SASKATOON – Nutrient stratification is happening in a field near you, says Elston Solberg, a consultant with Agri-Trend Agrology.
“Stratification is a layering of certain soil properties near the soil surface. Reduced tillage and straw retention amplifies these situations, as does manure application and other things,” Solberg said at Agri-Trend’s recent Farm Forum conference in Saskatoon.
“Immobile nutrients are most affected. If we continually pull immobile nutrients from the subsoil to the surface, then drop the straw on the surface, those nutrients will stay near the surface. This will get amplified over time and if we keep doing what we’re doing, it’s going to get worse.”
Mobile nutrients include nitrogen, sulfur, chloride and boron. Immobile nutrients include phosphorus, potassium, copper, zinc and manganese.
Soil pH and organic matter are characteristics that are also immobile.
“From my perspective, we need to start thinking about what your crop is really seeing,” he said.
“What does that mean in terms of yield potential and future issues.”
In an effort to answer these questions, Agri-Trend has developed a research initiative with 24 of its consultants from Alberta, Saskatchewan, Manitoba and Ontario.
The project tested a variety of sampling depths: zero to one inch; one to two inches; two to four inches; four to six inches; six to nine inches; nine to 12 inches and 12 to 24 inches.
Using as an example a field from southern Alberta, Solberg said the pH level in the top inch is higher than in the next inch. The straw laid on the surface has a liming quality, with the calcium in the straw, while much of the fertilizer is applied in the two to four inch zone, which has an acidifying effect on the soil that lowers the pH level.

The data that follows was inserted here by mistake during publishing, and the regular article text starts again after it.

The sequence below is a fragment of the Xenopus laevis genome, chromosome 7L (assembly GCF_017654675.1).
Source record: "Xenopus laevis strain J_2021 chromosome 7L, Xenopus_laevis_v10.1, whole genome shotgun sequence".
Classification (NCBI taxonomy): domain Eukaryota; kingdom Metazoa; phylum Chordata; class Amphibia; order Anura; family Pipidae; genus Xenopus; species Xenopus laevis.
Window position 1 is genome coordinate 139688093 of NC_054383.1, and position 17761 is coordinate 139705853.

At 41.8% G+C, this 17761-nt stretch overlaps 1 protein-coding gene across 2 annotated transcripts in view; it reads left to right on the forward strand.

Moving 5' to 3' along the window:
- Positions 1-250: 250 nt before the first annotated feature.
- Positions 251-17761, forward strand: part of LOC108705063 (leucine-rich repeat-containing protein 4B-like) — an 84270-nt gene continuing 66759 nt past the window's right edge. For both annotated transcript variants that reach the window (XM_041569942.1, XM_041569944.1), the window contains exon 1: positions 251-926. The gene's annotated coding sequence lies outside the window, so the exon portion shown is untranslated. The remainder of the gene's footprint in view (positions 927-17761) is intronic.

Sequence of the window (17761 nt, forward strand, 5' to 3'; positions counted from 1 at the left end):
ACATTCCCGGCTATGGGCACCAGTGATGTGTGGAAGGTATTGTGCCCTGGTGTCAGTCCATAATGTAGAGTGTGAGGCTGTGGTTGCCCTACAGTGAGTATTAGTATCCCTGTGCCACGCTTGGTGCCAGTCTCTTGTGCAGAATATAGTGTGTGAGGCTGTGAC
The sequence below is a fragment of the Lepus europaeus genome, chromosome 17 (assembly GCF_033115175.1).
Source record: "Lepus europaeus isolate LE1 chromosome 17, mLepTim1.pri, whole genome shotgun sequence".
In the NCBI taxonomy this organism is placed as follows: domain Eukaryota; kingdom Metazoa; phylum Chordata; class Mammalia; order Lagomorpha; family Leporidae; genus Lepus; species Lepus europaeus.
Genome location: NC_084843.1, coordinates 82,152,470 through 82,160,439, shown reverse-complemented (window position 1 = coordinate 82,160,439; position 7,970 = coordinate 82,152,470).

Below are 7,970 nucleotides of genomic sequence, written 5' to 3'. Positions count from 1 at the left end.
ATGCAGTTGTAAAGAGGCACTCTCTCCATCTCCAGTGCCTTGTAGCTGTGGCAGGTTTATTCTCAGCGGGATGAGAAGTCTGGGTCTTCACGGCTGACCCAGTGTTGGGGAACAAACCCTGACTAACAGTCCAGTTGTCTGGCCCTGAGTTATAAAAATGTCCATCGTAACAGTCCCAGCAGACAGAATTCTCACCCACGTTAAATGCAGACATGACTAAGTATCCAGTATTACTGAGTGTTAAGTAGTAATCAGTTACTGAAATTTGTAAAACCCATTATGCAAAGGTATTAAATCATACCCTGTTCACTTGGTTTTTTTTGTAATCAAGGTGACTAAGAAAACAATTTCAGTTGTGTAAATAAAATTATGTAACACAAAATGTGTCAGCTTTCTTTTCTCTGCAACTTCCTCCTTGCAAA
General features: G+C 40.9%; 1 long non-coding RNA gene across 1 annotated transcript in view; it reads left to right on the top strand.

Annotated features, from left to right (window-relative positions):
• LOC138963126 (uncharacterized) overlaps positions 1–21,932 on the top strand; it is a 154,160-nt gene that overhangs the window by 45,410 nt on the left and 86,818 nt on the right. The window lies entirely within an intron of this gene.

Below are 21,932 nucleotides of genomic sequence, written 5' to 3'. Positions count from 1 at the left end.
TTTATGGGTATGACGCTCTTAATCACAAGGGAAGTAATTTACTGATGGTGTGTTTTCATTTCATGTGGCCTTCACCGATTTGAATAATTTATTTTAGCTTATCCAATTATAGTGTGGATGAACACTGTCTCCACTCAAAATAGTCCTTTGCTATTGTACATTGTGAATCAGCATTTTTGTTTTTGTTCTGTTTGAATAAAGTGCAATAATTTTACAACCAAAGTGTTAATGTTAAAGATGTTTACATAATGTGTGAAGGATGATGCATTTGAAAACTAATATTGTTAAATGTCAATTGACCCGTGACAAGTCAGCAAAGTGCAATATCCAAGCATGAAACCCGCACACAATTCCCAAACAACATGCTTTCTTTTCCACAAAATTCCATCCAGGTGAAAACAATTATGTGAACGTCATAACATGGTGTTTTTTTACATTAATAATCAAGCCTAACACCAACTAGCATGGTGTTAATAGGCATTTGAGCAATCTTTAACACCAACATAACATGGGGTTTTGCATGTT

Solberg said in a typical year about one-third of potassium that is applied goes into the grain while the rest goes into the straw.
Agri-Trend president Rob Saik said plants need potassium in a dry year.
“Potassium goes a long way to help control water loss and increase water use efficiency. What we’re seeing in soils is that potassium is not evenly distributed.”
He said the potassium level is fine in the zero to six inch soil sample, but a more detailed analysis will show most of the potassium is in the top inch.
Saik said all the potassium in the straw that’s spread behind the combine during harvesting can be leached out of the straw in as little as 52 weeks and end up on the soil surface.
“Potassium is not very mobile, so it starts to accumulate and you end up with potassium right at the soil surface,” Saik said. “When a drought hits, how much root activity is there at the surface? Not much. What’s the No. 1 nutrient for regulating water loss in a crop? Potassium. Where is the potassium? It’s at the surface and there’s not much at the lower levels where the root activity is.”
Agri-Trend also analyzed soil magnesium levels.
“Compare the magnesium graph. What competes with potassium for uptake? Magnesium. So not only do you have no potash down lower, you have higher levels of magnesium,” Saik said.
Potassium-to-magnesium ratios fall abruptly in the lower soil levels. A good ratio is 0.25 to 0.35, but Saik said most of the soil in his example is far below that.
“Either low levels of potassium or high levels of magnesium are causing problems. It’s no wonder farmers see their bottom leaves die off, which is classic potassium deficiency, yet people are saying there’s no way we have a potassium deficiency. Well, you don’t if you’re in the top two inches.
“If you look at the pH on this field, for the most part it’s in the neutral range. But not at the surface. At the surface, there’s a dramatic decrease in pH.”
The level drops to 5.5 in the one to two inch level from approximately 5.8 in the zero to one inch depth.
Saik said farmers need to be aware of this because few herbicides can persist with a low pH.
“As we do more continuous cropping, you have more organic acids released at the surface and it’s changing the composition of your soil,” he said.